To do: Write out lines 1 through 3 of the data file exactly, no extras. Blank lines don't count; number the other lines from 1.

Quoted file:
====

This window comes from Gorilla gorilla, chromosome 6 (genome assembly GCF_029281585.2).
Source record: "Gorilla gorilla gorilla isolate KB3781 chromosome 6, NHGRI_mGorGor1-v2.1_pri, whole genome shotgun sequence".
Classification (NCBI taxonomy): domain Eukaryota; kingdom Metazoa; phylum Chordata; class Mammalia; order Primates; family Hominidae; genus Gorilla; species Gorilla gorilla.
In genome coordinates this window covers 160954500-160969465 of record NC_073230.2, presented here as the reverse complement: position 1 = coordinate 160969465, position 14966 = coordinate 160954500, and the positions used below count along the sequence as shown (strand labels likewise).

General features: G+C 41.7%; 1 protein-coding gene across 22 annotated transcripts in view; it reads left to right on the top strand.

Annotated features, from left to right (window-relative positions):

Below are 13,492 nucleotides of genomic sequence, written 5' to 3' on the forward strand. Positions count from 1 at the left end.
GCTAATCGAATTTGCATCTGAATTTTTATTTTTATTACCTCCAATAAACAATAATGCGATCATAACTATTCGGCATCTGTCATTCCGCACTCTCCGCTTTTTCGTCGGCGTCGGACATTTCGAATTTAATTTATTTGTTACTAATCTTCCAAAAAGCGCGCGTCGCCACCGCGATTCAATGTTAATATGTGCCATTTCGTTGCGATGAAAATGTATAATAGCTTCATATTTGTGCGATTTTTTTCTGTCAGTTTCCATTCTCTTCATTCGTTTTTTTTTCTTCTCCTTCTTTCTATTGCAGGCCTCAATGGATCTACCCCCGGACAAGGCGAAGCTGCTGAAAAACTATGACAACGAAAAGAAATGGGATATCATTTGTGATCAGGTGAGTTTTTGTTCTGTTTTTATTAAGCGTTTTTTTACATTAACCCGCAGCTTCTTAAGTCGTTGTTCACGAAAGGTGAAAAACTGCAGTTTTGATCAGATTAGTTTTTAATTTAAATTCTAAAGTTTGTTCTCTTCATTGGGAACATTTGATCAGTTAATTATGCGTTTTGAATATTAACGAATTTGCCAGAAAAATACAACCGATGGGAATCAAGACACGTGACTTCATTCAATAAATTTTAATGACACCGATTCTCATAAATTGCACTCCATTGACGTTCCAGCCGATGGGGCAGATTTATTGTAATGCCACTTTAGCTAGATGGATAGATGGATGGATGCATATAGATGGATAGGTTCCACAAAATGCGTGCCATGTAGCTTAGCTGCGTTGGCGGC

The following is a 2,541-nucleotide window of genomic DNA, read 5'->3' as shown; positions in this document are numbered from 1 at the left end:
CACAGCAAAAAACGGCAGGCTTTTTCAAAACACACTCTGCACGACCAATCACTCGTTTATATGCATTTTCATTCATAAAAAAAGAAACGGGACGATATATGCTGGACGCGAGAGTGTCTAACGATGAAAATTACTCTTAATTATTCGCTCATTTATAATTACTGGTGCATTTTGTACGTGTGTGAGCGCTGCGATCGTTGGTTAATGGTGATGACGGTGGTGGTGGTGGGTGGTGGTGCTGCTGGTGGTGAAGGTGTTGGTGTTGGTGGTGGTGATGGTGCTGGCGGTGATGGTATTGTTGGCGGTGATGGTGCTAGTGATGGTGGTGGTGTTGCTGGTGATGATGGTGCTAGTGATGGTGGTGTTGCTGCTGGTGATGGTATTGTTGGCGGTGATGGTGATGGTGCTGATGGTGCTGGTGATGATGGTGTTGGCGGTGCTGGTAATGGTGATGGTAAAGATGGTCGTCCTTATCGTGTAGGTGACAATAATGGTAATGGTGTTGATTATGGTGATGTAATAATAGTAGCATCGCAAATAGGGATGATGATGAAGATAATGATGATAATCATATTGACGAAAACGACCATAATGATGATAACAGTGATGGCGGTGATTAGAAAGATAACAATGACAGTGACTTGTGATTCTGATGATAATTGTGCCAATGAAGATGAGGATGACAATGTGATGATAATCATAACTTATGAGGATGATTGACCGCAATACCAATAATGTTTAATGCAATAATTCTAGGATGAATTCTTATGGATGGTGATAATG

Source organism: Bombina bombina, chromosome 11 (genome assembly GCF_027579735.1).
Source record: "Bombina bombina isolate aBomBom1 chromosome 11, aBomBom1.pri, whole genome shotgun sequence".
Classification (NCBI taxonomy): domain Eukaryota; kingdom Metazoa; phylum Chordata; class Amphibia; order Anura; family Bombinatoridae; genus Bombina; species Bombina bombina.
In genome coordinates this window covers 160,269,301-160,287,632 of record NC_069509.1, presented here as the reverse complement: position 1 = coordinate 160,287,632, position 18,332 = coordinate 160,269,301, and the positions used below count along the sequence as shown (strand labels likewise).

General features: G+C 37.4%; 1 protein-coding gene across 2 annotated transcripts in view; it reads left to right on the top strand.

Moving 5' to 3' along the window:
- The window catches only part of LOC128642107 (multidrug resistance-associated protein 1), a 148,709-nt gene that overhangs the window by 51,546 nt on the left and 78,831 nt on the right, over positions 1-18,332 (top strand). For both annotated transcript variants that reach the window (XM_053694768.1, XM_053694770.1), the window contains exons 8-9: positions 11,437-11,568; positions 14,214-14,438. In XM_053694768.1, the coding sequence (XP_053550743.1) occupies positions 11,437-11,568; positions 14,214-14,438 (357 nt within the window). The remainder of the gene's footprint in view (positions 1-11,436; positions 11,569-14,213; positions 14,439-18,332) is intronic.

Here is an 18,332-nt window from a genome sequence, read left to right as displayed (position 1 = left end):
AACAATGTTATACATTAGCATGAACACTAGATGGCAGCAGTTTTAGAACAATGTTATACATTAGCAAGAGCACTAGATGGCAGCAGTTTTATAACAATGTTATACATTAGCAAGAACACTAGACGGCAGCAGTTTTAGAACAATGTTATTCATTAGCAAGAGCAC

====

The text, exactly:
This window comes from Gorilla gorilla, chromosome 6 (genome assembly GCF_029281585.2).
Source record: "Gorilla gorilla gorilla isolate KB3781 chromosome 6, NHGRI_mGorGor1-v2.1_pri, whole genome shotgun sequence".
Classification (NCBI taxonomy): domain Eukaryota; kingdom Metazoa; phylum Chordata; class Mammalia; order Primates; family Hominidae; genus Gorilla; species Gorilla gorilla.